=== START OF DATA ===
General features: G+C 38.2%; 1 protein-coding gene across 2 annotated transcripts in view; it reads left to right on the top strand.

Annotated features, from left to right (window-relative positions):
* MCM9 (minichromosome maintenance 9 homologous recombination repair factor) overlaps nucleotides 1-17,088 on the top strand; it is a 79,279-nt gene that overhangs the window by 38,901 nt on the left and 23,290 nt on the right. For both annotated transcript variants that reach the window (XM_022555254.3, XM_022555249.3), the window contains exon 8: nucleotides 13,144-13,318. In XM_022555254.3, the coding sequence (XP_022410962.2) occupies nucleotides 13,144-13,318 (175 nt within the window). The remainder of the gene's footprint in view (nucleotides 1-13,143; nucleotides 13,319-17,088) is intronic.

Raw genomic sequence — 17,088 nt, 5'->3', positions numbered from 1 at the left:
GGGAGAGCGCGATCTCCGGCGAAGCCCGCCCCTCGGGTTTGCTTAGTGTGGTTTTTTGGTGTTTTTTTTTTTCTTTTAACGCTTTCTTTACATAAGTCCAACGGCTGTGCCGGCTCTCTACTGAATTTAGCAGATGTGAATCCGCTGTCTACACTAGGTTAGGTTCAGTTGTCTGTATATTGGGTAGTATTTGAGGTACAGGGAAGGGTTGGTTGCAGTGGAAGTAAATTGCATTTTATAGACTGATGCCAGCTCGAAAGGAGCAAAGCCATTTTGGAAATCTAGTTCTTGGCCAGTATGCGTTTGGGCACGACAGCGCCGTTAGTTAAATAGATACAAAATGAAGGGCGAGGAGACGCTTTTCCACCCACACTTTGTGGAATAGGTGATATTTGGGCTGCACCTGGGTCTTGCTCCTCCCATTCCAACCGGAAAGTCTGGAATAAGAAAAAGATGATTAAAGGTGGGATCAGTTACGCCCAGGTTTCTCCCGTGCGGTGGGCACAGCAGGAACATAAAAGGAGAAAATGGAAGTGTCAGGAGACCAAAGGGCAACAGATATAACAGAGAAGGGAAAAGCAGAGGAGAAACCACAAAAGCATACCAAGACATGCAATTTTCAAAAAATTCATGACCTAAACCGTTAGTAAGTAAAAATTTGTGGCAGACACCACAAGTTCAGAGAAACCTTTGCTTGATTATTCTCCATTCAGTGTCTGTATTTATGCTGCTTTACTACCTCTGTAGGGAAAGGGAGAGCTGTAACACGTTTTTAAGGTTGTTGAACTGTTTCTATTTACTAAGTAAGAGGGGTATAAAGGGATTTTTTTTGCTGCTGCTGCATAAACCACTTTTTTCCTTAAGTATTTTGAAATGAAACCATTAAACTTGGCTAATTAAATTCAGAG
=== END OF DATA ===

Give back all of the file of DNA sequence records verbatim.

General features: G+C 38.2%; 1 protein-coding gene across 2 annotated transcripts in view; it reads left to right on the top strand.

Annotated features, from left to right (window-relative positions):
* MCM9 (minichromosome maintenance 9 homologous recombination repair factor) overlaps nucleotides 1-17,088 on the top strand; it is a 79,279-nt gene that overhangs the window by 38,901 nt on the left and 23,290 nt on the right. For both annotated transcript variants that reach the window (XM_022555254.3, XM_022555249.3), the window contains exon 8: nucleotides 13,144-13,318. In XM_022555254.3, the coding sequence (XP_022410962.2) occupies nucleotides 13,144-13,318 (175 nt within the window). The remainder of the gene's footprint in view (nucleotides 1-13,143; nucleotides 13,319-17,088) is intronic.

Raw genomic sequence — 17,088 nt, 5'->3', positions numbered from 1 at the left:
GGGAGAGCGCGATCTCCGGCGAAGCCCGCCCCTCGGGTTTGCTTAGTGTGGTTTTTTGGTGTTTTTTTTTTTCTTTTAACGCTTTCTTTACATAAGTCCAACGGCTGTGCCGGCTCTCTACTGAATTTAGCAGATGTGAATCCGCTGTCTACACTAGGTTAGGTTCAGTTGTCTGTATATTGGGTAGTATTTGAGGTACAGGGAAGGGTTGGTTGCAGTGGAAGTAAATTGCATTTTATAGACTGATGCCAGCTCGAAAGGAGCAAAGCCATTTTGGAAATCTAGTTCTTGGCCAGTATGCGTTTGGGCACGACAGCGCCGTTAGTTAAATAGATACAAAATGAAGGGCGAGGAGACGCTTTTCCACCCACACTTTGTGGAATAGGTGATATTTGGGCTGCACCTGGGTCTTGCTCCTCCCATTCCAACCGGAAAGTCTGGAATAAGAAAAAGATGATTAAAGGTGGGATCAGTTACGCCCAGGTTTCTCCCGTGCGGTGGGCACAGCAGGAACATAAAAGGAGAAAATGGAAGTGTCAGGAGACCAAAGGGCAACAGATATAACAGAGAAGGGAAAAGCAGAGGAGAAACCACAAAAGCATACCAAGACATGCAATTTTCAAAAAATTCATGACCTAAACCGTTAGTAAGTAAAAATTTGTGGCAGACACCACAAGTTCAGAGAAACCTTTGCTTGATTATTCTCCATTCAGTGTCTGTATTTATGCTGCTTTACTACCTCTGTAGGGAAAGGGAGAGCTGTAACACGTTTTTAAGGTTGTTGAACTGTTTCTATTTACTAAGTAAGAGGGGTATAAAGGGATTTTTTTTGCTGCTGCTGCATAAACCACTTTTTTCCTTAAGTATTTTGAAATGAAACCATTAAACTTGGCTAATTAAATTCAGAG